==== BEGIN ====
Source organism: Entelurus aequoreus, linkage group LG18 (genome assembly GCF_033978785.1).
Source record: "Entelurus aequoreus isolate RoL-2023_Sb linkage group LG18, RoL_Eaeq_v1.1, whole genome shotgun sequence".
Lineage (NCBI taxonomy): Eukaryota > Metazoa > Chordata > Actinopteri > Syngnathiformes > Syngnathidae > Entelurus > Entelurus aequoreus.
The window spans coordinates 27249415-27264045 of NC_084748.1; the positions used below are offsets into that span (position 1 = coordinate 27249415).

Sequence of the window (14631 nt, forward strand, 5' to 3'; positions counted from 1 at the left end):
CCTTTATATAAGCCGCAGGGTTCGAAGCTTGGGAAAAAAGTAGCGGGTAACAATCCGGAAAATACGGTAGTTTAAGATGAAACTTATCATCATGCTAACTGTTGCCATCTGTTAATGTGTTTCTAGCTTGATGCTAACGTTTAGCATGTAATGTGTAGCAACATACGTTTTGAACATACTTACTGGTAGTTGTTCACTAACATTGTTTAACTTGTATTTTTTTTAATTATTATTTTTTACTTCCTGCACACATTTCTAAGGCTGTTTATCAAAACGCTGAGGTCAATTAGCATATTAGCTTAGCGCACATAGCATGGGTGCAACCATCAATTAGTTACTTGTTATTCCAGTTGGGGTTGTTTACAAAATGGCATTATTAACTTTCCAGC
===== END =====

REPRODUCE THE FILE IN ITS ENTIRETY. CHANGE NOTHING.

Source organism: Entelurus aequoreus, linkage group LG18 (genome assembly GCF_033978785.1).
Source record: "Entelurus aequoreus isolate RoL-2023_Sb linkage group LG18, RoL_Eaeq_v1.1, whole genome shotgun sequence".
Lineage (NCBI taxonomy): Eukaryota > Metazoa > Chordata > Actinopteri > Syngnathiformes > Syngnathidae > Entelurus > Entelurus aequoreus.
The window spans coordinates 27249415-27264045 of NC_084748.1; the positions used below are offsets into that span (position 1 = coordinate 27249415).

Sequence of the window (14631 nt, forward strand, 5' to 3'; positions counted from 1 at the left end):
CCTTTATATAAGCCGCAGGGTTCGAAGCTTGGGAAAAAAGTAGCGGGTAACAATCCGGAAAATACGGTAGTTTAAGATGAAACTTATCATCATGCTAACTGTTGCCATCTGTTAATGTGTTTCTAGCTTGATGCTAACGTTTAGCATGTAATGTGTAGCAACATACGTTTTGAACATACTTACTGGTAGTTGTTCACTAACATTGTTTAACTTGTATTTTTTTTAATTATTATTTTTTACTTCCTGCACACATTTCTAAGGCTGTTTATCAAAACGCTGAGGTCAATTAGCATATTAGCTTAGCGCACATAGCATGGGTGCAACCATCAATTAGTTACTTGTTATTCCAGTTGGGGTTGTTTACAAAATGGCATTATTAACTTTCCAGC